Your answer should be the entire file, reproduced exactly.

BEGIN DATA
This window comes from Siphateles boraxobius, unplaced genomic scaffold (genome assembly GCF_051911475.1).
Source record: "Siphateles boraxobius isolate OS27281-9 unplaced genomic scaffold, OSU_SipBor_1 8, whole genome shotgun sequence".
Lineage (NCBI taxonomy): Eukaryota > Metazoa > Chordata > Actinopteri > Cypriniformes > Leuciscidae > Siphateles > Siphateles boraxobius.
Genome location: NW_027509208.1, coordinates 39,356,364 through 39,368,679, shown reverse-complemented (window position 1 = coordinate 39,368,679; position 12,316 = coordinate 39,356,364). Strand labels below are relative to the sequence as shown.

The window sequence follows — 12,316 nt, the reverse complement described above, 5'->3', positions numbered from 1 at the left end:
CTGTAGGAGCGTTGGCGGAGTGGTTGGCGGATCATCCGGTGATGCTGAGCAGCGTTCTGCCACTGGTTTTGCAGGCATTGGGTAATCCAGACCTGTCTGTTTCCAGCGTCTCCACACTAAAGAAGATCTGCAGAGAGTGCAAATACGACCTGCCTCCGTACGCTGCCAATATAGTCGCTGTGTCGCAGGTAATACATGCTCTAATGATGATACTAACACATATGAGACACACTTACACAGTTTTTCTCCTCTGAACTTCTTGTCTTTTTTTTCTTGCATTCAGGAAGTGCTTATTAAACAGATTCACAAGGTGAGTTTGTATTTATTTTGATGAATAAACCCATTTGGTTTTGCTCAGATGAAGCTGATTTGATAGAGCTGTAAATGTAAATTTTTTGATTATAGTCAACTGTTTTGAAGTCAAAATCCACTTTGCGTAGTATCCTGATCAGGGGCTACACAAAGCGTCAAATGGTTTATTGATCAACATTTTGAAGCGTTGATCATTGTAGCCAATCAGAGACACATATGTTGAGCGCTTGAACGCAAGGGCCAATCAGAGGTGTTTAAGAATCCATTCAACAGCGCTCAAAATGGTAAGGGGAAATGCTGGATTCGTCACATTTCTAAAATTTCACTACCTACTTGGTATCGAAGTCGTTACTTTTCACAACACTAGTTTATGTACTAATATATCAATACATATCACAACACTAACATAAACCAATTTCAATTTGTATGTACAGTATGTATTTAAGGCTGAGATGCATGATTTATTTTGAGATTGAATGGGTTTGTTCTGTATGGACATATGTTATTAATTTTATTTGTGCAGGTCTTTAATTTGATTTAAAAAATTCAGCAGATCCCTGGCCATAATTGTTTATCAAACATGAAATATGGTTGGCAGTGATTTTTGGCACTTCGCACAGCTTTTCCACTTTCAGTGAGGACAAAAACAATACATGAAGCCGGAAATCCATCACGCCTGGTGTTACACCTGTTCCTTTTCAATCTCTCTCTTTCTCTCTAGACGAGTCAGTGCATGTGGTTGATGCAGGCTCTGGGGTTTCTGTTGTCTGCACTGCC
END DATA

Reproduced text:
This window comes from Siphateles boraxobius, unplaced genomic scaffold (genome assembly GCF_051911475.1).
Source record: "Siphateles boraxobius isolate OS27281-9 unplaced genomic scaffold, OSU_SipBor_1 8, whole genome shotgun sequence".
Lineage (NCBI taxonomy): Eukaryota > Metazoa > Chordata > Actinopteri > Cypriniformes > Leuciscidae > Siphateles > Siphateles boraxobius.
Genome location: NW_027509208.1, coordinates 39,356,364 through 39,368,679, shown reverse-complemented (window position 1 = coordinate 39,368,679; position 12,316 = coordinate 39,356,364). Strand labels below are relative to the sequence as shown.

The window sequence follows — 12,316 nt, the reverse complement described above, 5'->3', positions numbered from 1 at the left end:
CTGTAGGAGCGTTGGCGGAGTGGTTGGCGGATCATCCGGTGATGCTGAGCAGCGTTCTGCCACTGGTTTTGCAGGCATTGGGTAATCCAGACCTGTCTGTTTCCAGCGTCTCCACACTAAAGAAGATCTGCAGAGAGTGCAAATACGACCTGCCTCCGTACGCTGCCAATATAGTCGCTGTGTCGCAGGTAATACATGCTCTAATGATGATACTAACACATATGAGACACACTTACACAGTTTTTCTCCTCTGAACTTCTTGTCTTTTTTTTCTTGCATTCAGGAAGTGCTTATTAAACAGATTCACAAGGTGAGTTTGTATTTATTTTGATGAATAAACCCATTTGGTTTTGCTCAGATGAAGCTGATTTGATAGAGCTGTAAATGTAAATTTTTTGATTATAGTCAACTGTTTTGAAGTCAAAATCCACTTTGCGTAGTATCCTGATCAGGGGCTACACAAAGCGTCAAATGGTTTATTGATCAACATTTTGAAGCGTTGATCATTGTAGCCAATCAGAGACACATATGTTGAGCGCTTGAACGCAAGGGCCAATCAGAGGTGTTTAAGAATCCATTCAACAGCGCTCAAAATGGTAAGGGGAAATGCTGGATTCGTCACATTTCTAAAATTTCACTACCTACTTGGTATCGAAGTCGTTACTTTTCACAACACTAGTTTATGTACTAATATATCAATACATATCACAACACTAACATAAACCAATTTCAATTTGTATGTACAGTATGTATTTAAGGCTGAGATGCATGATTTATTTTGAGATTGAATGGGTTTGTTCTGTATGGACATATGTTATTAATTTTATTTGTGCAGGTCTTTAATTTGATTTAAAAAATTCAGCAGATCCCTGGCCATAATTGTTTATCAAACATGAAATATGGTTGGCAGTGATTTTTGGCACTTCGCACAGCTTTTCCACTTTCAGTGAGGACAAAAACAATACATGAAGCCGGAAATCCATCACGCCTGGTGTTACACCTGTTCCTTTTCAATCTCTCTCTTTCTCTCTAGACGAGTCAGTGCATGTGGTTGATGCAGGCTCTGGGGTTTCTGTTGTCTGCACTGCC